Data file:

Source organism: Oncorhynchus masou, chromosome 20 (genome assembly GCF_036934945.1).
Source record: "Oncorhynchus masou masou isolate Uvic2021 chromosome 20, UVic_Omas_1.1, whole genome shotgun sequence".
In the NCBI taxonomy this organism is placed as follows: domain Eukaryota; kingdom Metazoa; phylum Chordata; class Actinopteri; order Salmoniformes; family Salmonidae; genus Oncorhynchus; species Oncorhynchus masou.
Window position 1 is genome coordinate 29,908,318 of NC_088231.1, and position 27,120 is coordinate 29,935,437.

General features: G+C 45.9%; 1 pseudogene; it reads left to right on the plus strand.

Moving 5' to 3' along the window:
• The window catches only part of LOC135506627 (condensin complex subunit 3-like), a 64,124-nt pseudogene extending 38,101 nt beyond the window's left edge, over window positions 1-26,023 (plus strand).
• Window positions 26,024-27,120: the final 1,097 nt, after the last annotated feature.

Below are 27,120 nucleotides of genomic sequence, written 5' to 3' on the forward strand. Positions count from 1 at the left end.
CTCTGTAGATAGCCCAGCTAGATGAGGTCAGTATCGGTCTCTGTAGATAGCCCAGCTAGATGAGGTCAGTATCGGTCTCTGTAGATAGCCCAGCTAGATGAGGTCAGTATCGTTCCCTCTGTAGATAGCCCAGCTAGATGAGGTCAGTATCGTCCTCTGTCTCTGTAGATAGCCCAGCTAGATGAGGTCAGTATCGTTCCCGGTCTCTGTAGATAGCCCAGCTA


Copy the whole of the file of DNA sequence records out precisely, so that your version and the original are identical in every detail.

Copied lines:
Source organism: Oncorhynchus masou, chromosome 20 (genome assembly GCF_036934945.1).
Source record: "Oncorhynchus masou masou isolate Uvic2021 chromosome 20, UVic_Omas_1.1, whole genome shotgun sequence".
In the NCBI taxonomy this organism is placed as follows: domain Eukaryota; kingdom Metazoa; phylum Chordata; class Actinopteri; order Salmoniformes; family Salmonidae; genus Oncorhynchus; species Oncorhynchus masou.
Window position 1 is genome coordinate 29,908,318 of NC_088231.1, and position 27,120 is coordinate 29,935,437.

General features: G+C 45.9%; 1 pseudogene; it reads left to right on the plus strand.

Moving 5' to 3' along the window:
• The window catches only part of LOC135506627 (condensin complex subunit 3-like), a 64,124-nt pseudogene extending 38,101 nt beyond the window's left edge, over window positions 1-26,023 (plus strand).
• Window positions 26,024-27,120: the final 1,097 nt, after the last annotated feature.

Below are 27,120 nucleotides of genomic sequence, written 5' to 3' on the forward strand. Positions count from 1 at the left end.
CTCTGTAGATAGCCCAGCTAGATGAGGTCAGTATCGGTCTCTGTAGATAGCCCAGCTAGATGAGGTCAGTATCGGTCTCTGTAGATAGCCCAGCTAGATGAGGTCAGTATCGTTCCCTCTGTAGATAGCCCAGCTAGATGAGGTCAGTATCGTCCTCTGTCTCTGTAGATAGCCCAGCTAGATGAGGTCAGTATCGTTCCCGGTCTCTGTAGATAGCCCAGCTA